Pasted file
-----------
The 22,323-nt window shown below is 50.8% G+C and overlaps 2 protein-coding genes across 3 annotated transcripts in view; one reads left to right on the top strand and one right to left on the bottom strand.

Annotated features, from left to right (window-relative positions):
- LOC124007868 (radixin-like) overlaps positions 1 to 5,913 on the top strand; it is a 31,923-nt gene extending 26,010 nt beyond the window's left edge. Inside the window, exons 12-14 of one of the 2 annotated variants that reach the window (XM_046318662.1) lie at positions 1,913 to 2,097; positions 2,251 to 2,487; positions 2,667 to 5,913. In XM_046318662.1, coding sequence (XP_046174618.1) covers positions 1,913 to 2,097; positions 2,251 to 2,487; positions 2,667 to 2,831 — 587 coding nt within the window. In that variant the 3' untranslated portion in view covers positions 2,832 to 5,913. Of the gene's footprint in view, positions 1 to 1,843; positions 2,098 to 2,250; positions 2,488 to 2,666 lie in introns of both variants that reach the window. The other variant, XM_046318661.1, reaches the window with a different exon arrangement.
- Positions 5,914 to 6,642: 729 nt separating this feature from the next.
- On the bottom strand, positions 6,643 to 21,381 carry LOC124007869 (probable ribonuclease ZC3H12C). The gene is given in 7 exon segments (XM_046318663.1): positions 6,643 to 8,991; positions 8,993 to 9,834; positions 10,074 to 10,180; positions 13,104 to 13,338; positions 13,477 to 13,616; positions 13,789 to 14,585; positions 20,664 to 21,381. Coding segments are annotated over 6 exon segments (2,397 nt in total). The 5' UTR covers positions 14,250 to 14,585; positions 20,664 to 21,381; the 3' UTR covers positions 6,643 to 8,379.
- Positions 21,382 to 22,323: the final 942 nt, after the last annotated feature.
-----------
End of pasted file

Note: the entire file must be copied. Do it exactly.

The 22,323-nt window shown below is 50.8% G+C and overlaps 2 protein-coding genes across 3 annotated transcripts in view; one reads left to right on the top strand and one right to left on the bottom strand.

Annotated features, from left to right (window-relative positions):
- LOC124007868 (radixin-like) overlaps positions 1 to 5,913 on the top strand; it is a 31,923-nt gene extending 26,010 nt beyond the window's left edge. Inside the window, exons 12-14 of one of the 2 annotated variants that reach the window (XM_046318662.1) lie at positions 1,913 to 2,097; positions 2,251 to 2,487; positions 2,667 to 5,913. In XM_046318662.1, coding sequence (XP_046174618.1) covers positions 1,913 to 2,097; positions 2,251 to 2,487; positions 2,667 to 2,831 — 587 coding nt within the window. In that variant the 3' untranslated portion in view covers positions 2,832 to 5,913. Of the gene's footprint in view, positions 1 to 1,843; positions 2,098 to 2,250; positions 2,488 to 2,666 lie in introns of both variants that reach the window. The other variant, XM_046318661.1, reaches the window with a different exon arrangement.
- Positions 5,914 to 6,642: 729 nt separating this feature from the next.
- On the bottom strand, positions 6,643 to 21,381 carry LOC124007869 (probable ribonuclease ZC3H12C). The gene is given in 7 exon segments (XM_046318663.1): positions 6,643 to 8,991; positions 8,993 to 9,834; positions 10,074 to 10,180; positions 13,104 to 13,338; positions 13,477 to 13,616; positions 13,789 to 14,585; positions 20,664 to 21,381. Coding segments are annotated over 6 exon segments (2,397 nt in total). The 5' UTR covers positions 14,250 to 14,585; positions 20,664 to 21,381; the 3' UTR covers positions 6,643 to 8,379.
- Positions 21,382 to 22,323: the final 942 nt, after the last annotated feature.